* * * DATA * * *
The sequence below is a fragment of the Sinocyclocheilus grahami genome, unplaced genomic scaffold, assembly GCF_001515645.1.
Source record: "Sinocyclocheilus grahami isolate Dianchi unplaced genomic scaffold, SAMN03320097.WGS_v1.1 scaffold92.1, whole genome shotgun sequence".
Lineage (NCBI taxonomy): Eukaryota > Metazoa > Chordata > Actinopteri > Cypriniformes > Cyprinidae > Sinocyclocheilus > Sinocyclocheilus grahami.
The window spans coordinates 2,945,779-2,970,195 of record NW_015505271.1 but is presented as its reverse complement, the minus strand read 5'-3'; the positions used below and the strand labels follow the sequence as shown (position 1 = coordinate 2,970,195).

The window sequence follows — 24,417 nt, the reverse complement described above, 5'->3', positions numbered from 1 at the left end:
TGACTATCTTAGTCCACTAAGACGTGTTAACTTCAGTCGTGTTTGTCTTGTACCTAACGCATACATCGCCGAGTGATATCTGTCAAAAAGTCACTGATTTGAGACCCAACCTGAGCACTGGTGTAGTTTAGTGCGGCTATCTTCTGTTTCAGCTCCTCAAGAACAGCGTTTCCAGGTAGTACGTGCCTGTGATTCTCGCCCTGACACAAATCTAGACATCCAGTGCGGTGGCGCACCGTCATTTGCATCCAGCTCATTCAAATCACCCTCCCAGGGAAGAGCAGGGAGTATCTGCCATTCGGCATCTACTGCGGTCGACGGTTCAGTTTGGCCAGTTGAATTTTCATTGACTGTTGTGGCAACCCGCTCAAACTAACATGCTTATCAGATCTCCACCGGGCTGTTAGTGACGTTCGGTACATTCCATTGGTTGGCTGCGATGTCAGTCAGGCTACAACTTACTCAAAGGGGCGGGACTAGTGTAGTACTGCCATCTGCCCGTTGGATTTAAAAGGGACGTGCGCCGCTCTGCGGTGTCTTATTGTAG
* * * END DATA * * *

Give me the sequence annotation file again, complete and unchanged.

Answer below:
The sequence below is a fragment of the Sinocyclocheilus grahami genome, unplaced genomic scaffold, assembly GCF_001515645.1.
Source record: "Sinocyclocheilus grahami isolate Dianchi unplaced genomic scaffold, SAMN03320097.WGS_v1.1 scaffold92.1, whole genome shotgun sequence".
Lineage (NCBI taxonomy): Eukaryota > Metazoa > Chordata > Actinopteri > Cypriniformes > Cyprinidae > Sinocyclocheilus > Sinocyclocheilus grahami.
The window spans coordinates 2,945,779-2,970,195 of record NW_015505271.1 but is presented as its reverse complement, the minus strand read 5'-3'; the positions used below and the strand labels follow the sequence as shown (position 1 = coordinate 2,970,195).

The window sequence follows — 24,417 nt, the reverse complement described above, 5'->3', positions numbered from 1 at the left end:
TGACTATCTTAGTCCACTAAGACGTGTTAACTTCAGTCGTGTTTGTCTTGTACCTAACGCATACATCGCCGAGTGATATCTGTCAAAAAGTCACTGATTTGAGACCCAACCTGAGCACTGGTGTAGTTTAGTGCGGCTATCTTCTGTTTCAGCTCCTCAAGAACAGCGTTTCCAGGTAGTACGTGCCTGTGATTCTCGCCCTGACACAAATCTAGACATCCAGTGCGGTGGCGCACCGTCATTTGCATCCAGCTCATTCAAATCACCCTCCCAGGGAAGAGCAGGGAGTATCTGCCATTCGGCATCTACTGCGGTCGACGGTTCAGTTTGGCCAGTTGAATTTTCATTGACTGTTGTGGCAACCCGCTCAAACTAACATGCTTATCAGATCTCCACCGGGCTGTTAGTGACGTTCGGTACATTCCATTGGTTGGCTGCGATGTCAGTCAGGCTACAACTTACTCAAAGGGGCGGGACTAGTGTAGTACTGCCATCTGCCCGTTGGATTTAAAAGGGACGTGCGCCGCTCTGCGGTGTCTTATTGTAG